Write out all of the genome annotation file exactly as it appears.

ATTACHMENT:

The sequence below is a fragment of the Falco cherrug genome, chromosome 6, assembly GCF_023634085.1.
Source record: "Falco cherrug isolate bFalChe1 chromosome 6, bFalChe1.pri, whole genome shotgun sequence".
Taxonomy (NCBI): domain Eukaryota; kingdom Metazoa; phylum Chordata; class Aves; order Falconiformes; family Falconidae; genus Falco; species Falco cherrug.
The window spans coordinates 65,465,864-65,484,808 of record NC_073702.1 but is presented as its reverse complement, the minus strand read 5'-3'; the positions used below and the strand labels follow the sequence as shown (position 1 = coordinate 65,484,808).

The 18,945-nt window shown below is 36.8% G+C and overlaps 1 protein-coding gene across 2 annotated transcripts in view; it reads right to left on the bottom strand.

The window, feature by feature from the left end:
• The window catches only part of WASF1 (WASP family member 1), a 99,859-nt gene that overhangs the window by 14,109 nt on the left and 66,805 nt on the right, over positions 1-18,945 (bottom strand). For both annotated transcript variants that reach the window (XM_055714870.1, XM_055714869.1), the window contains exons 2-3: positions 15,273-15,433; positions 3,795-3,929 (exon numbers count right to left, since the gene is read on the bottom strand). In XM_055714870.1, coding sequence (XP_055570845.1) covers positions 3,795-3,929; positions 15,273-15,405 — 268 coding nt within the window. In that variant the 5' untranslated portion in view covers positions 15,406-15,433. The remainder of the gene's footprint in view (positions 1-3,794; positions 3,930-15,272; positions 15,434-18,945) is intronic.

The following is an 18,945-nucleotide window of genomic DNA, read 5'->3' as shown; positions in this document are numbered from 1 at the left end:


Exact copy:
The sequence below is a fragment of the Falco cherrug genome, chromosome 6, assembly GCF_023634085.1.
Source record: "Falco cherrug isolate bFalChe1 chromosome 6, bFalChe1.pri, whole genome shotgun sequence".
Taxonomy (NCBI): domain Eukaryota; kingdom Metazoa; phylum Chordata; class Aves; order Falconiformes; family Falconidae; genus Falco; species Falco cherrug.
The window spans coordinates 65,465,864-65,484,808 of record NC_073702.1 but is presented as its reverse complement, the minus strand read 5'-3'; the positions used below and the strand labels follow the sequence as shown (position 1 = coordinate 65,484,808).

The 18,945-nt window shown below is 36.8% G+C and overlaps 1 protein-coding gene across 2 annotated transcripts in view; it reads right to left on the bottom strand.

The window, feature by feature from the left end:
• The window catches only part of WASF1 (WASP family member 1), a 99,859-nt gene that overhangs the window by 14,109 nt on the left and 66,805 nt on the right, over positions 1-18,945 (bottom strand). For both annotated transcript variants that reach the window (XM_055714870.1, XM_055714869.1), the window contains exons 2-3: positions 15,273-15,433; positions 3,795-3,929 (exon numbers count right to left, since the gene is read on the bottom strand). In XM_055714870.1, coding sequence (XP_055570845.1) covers positions 3,795-3,929; positions 15,273-15,405 — 268 coding nt within the window. In that variant the 5' untranslated portion in view covers positions 15,406-15,433. The remainder of the gene's footprint in view (positions 1-3,794; positions 3,930-15,272; positions 15,434-18,945) is intronic.

The following is an 18,945-nucleotide window of genomic DNA, read 5'->3' as shown; positions in this document are numbered from 1 at the left end: